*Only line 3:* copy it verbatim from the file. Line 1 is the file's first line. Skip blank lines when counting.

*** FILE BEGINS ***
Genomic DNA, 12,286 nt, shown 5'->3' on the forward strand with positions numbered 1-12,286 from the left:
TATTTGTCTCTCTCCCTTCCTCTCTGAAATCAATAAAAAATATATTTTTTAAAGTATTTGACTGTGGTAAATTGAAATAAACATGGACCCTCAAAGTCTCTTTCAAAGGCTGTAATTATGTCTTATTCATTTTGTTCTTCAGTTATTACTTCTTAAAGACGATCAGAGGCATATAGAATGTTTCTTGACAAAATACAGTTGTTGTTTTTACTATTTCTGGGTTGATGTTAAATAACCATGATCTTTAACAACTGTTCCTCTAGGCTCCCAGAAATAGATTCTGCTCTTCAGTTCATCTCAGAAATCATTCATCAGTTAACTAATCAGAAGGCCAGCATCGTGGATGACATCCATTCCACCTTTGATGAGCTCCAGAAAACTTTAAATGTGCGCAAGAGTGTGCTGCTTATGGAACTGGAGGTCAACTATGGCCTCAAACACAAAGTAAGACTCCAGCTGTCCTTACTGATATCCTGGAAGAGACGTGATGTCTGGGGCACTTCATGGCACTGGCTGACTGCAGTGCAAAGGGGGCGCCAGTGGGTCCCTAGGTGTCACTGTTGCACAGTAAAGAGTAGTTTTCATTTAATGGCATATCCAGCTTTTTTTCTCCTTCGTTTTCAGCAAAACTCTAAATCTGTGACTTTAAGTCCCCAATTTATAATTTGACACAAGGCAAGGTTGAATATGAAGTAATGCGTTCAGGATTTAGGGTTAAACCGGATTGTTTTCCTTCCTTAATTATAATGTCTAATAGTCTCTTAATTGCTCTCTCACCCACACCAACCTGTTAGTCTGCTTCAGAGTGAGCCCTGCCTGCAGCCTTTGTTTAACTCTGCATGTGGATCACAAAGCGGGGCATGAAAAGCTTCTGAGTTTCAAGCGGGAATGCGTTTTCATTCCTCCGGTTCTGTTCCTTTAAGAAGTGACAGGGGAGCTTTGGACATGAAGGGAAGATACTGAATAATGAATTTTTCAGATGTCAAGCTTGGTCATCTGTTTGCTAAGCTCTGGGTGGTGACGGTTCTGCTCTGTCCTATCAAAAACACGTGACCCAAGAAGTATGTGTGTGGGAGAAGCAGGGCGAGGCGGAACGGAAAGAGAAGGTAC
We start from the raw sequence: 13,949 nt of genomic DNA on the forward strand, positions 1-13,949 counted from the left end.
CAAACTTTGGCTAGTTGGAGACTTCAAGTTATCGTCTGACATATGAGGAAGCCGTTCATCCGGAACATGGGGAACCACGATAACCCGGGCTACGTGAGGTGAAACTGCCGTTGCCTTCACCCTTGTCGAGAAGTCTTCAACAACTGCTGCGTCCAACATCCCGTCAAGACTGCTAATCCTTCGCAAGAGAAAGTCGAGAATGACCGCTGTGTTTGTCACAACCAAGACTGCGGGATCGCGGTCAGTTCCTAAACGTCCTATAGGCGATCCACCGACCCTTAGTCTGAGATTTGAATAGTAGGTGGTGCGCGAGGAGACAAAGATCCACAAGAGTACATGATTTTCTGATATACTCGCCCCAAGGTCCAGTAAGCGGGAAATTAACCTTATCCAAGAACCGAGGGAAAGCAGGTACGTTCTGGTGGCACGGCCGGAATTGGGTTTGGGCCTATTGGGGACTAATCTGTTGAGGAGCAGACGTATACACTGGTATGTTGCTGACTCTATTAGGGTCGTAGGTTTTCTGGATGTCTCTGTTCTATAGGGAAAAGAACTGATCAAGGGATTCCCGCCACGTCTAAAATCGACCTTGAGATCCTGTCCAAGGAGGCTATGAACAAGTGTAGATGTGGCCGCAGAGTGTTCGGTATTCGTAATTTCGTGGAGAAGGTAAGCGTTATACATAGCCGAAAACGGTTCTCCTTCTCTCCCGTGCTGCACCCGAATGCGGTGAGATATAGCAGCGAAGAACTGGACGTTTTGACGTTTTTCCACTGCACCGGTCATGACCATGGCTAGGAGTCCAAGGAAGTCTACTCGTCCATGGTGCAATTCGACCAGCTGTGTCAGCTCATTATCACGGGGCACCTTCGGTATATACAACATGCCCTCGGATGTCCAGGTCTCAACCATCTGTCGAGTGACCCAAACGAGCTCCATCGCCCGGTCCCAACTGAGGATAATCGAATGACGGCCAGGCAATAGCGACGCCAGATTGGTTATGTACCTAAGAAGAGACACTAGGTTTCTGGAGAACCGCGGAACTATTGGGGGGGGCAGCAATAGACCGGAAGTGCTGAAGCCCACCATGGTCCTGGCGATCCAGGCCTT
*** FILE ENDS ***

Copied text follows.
We start from the raw sequence: 13,949 nt of genomic DNA on the forward strand, positions 1-13,949 counted from the left end.